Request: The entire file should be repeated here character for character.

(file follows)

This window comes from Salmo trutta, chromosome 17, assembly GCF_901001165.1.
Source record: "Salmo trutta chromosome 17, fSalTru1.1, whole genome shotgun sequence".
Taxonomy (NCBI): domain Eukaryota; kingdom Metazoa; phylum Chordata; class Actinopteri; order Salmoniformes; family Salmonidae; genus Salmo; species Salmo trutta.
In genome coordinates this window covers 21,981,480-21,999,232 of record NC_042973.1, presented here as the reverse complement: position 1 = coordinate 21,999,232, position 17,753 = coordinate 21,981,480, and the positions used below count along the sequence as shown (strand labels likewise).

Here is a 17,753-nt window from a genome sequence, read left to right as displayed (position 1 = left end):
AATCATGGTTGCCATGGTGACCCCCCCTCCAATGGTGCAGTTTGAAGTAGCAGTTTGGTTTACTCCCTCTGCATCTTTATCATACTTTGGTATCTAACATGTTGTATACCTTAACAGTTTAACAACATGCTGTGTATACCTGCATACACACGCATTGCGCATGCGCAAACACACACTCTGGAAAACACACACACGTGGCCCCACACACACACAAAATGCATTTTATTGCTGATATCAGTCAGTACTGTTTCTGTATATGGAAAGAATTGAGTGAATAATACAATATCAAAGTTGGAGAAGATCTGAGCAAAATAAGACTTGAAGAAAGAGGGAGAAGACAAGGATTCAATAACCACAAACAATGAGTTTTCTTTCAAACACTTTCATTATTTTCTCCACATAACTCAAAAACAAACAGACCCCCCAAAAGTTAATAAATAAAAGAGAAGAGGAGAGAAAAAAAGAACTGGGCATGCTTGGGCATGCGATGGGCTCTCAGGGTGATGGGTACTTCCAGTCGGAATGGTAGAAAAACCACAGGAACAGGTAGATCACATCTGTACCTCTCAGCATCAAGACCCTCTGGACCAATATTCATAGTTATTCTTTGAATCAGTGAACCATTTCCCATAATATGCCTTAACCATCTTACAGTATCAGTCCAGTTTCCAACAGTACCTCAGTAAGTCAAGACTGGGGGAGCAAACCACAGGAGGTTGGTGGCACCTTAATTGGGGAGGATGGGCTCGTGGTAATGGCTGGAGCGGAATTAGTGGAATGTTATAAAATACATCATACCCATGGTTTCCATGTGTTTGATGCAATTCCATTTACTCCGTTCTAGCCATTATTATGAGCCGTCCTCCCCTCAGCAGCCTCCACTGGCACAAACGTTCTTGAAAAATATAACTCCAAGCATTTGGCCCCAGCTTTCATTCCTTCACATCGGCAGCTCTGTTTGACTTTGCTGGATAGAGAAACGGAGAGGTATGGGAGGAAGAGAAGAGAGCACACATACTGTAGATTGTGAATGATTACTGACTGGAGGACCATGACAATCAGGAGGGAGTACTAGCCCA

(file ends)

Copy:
This window comes from Salmo trutta, chromosome 17, assembly GCF_901001165.1.
Source record: "Salmo trutta chromosome 17, fSalTru1.1, whole genome shotgun sequence".
Taxonomy (NCBI): domain Eukaryota; kingdom Metazoa; phylum Chordata; class Actinopteri; order Salmoniformes; family Salmonidae; genus Salmo; species Salmo trutta.
In genome coordinates this window covers 21,981,480-21,999,232 of record NC_042973.1, presented here as the reverse complement: position 1 = coordinate 21,999,232, position 17,753 = coordinate 21,981,480, and the positions used below count along the sequence as shown (strand labels likewise).

Here is a 17,753-nt window from a genome sequence, read left to right as displayed (position 1 = left end):
AATCATGGTTGCCATGGTGACCCCCCCTCCAATGGTGCAGTTTGAAGTAGCAGTTTGGTTTACTCCCTCTGCATCTTTATCATACTTTGGTATCTAACATGTTGTATACCTTAACAGTTTAACAACATGCTGTGTATACCTGCATACACACGCATTGCGCATGCGCAAACACACACTCTGGAAAACACACACACGTGGCCCCACACACACACAAAATGCATTTTATTGCTGATATCAGTCAGTACTGTTTCTGTATATGGAAAGAATTGAGTGAATAATACAATATCAAAGTTGGAGAAGATCTGAGCAAAATAAGACTTGAAGAAAGAGGGAGAAGACAAGGATTCAATAACCACAAACAATGAGTTTTCTTTCAAACACTTTCATTATTTTCTCCACATAACTCAAAAACAAACAGACCCCCCAAAAGTTAATAAATAAAAGAGAAGAGGAGAGAAAAAAAGAACTGGGCATGCTTGGGCATGCGATGGGCTCTCAGGGTGATGGGTACTTCCAGTCGGAATGGTAGAAAAACCACAGGAACAGGTAGATCACATCTGTACCTCTCAGCATCAAGACCCTCTGGACCAATATTCATAGTTATTCTTTGAATCAGTGAACCATTTCCCATAATATGCCTTAACCATCTTACAGTATCAGTCCAGTTTCCAACAGTACCTCAGTAAGTCAAGACTGGGGGAGCAAACCACAGGAGGTTGGTGGCACCTTAATTGGGGAGGATGGGCTCGTGGTAATGGCTGGAGCGGAATTAGTGGAATGTTATAAAATACATCATACCCATGGTTTCCATGTGTTTGATGCAATTCCATTTACTCCGTTCTAGCCATTATTATGAGCCGTCCTCCCCTCAGCAGCCTCCACTGGCACAAACGTTCTTGAAAAATATAACTCCAAGCATTTGGCCCCAGCTTTCATTCCTTCACATCGGCAGCTCTGTTTGACTTTGCTGGATAGAGAAACGGAGAGGTATGGGAGGAAGAGAAGAGAGCACACATACTGTAGATTGTGAATGATTACTGACTGGAGGACCATGACAATCAGGAGGGAGTACTAGCCCA